# Download and organize model artifacts as per Triton model repository spec
mkdir -p models/object_detector/1/model.savedmodel/
curl -L "https://tfhub.dev/tensorflow/faster_rcnn/resnet101_v1_640x640/1?tf-hub-format=compressed" | \
    tar -zxvC ./models/object_detector/1/model.savedmodel/
ls -ltr ./models/object_detector/1/model.savedmodel/

After downloading the model locally, the model repository will be organized as following:

./models
└── object_detector
    └── 1
        └── model.savedmodel
            ├── saved_model.pb
            └── variables
                ├── variables.data-00000-of-00001
                └── variables.index

Copy model artifacts to a Cloud Storage bucket

The downloaded model artifacts including model configuration file are pushed to a Cloud Storage bucket that is specified by MODEL_ARTIFACTS_REPOSITORY, which can be used when you create the Vertex AI model resource.

gsutil cp -r ./models/object_detector MODEL_ARTIFACTS_REPOSITORY/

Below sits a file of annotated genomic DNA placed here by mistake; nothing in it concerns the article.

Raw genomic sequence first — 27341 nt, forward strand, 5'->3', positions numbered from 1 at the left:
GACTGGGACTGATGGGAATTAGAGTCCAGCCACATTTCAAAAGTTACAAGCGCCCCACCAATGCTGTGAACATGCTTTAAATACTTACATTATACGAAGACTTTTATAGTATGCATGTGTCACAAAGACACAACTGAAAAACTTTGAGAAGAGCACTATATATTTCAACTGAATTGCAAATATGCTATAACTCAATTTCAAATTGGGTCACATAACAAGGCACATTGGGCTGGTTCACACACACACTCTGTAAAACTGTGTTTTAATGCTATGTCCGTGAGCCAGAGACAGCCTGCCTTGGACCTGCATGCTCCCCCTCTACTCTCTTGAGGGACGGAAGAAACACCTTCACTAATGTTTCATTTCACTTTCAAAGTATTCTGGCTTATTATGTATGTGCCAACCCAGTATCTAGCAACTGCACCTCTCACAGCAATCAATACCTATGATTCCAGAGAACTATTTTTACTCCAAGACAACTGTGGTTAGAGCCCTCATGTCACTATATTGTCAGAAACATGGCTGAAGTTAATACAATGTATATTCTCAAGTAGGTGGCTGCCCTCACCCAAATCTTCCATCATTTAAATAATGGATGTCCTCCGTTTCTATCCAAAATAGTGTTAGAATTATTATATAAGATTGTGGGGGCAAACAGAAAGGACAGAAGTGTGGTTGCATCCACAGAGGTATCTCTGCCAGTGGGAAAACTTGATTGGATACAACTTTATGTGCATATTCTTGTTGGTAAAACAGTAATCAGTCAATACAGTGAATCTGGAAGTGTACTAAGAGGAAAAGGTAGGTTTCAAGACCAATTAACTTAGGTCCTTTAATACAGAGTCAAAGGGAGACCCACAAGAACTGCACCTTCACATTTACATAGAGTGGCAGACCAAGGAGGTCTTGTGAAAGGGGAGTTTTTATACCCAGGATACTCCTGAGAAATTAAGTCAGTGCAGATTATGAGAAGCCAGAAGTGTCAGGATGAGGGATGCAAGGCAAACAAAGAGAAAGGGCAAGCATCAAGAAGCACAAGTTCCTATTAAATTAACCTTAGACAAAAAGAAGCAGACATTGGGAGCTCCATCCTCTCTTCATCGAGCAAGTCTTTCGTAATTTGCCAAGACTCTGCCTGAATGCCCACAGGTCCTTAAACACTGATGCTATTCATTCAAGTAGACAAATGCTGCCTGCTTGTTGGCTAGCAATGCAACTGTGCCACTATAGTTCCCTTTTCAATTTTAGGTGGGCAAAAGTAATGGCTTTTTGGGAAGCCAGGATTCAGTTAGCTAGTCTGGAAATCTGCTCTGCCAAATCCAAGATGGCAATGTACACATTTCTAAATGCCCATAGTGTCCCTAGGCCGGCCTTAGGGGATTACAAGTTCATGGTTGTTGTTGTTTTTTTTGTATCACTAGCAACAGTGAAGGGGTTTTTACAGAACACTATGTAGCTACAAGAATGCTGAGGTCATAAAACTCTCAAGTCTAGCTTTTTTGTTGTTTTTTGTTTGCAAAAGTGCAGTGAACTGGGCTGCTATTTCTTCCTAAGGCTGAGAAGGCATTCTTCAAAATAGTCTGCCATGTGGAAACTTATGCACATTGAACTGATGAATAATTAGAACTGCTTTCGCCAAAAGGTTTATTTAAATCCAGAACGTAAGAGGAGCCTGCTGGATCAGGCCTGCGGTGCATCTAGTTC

Create an Artifact Registry repository

Create an Artifact Registry repository to store the container image that you will create in the next section.

Enable the Artifact Registry API service for your project.

gcloud services enable artifactregistry.googleapis.com

Run the following command in your shell to create Artifact Registry repository:

gcloud artifacts repositories create getting-started-nvidia-triton \
 --repository-format=docker \
 --location=LOCATION \
 --description="NVIDIA Triton Docker repository"

Replace LOCATION with the region where Artifact Registry stores your container image. Later, you must create a Vertex AI model resource on a regional endpoint that matches this region, so choose a region where Vertex AI has a regional endpoint, such as us-central1.

After completing the operation, the command prints the following output:

Created repository [getting-started-nvidia-triton].

Build the container image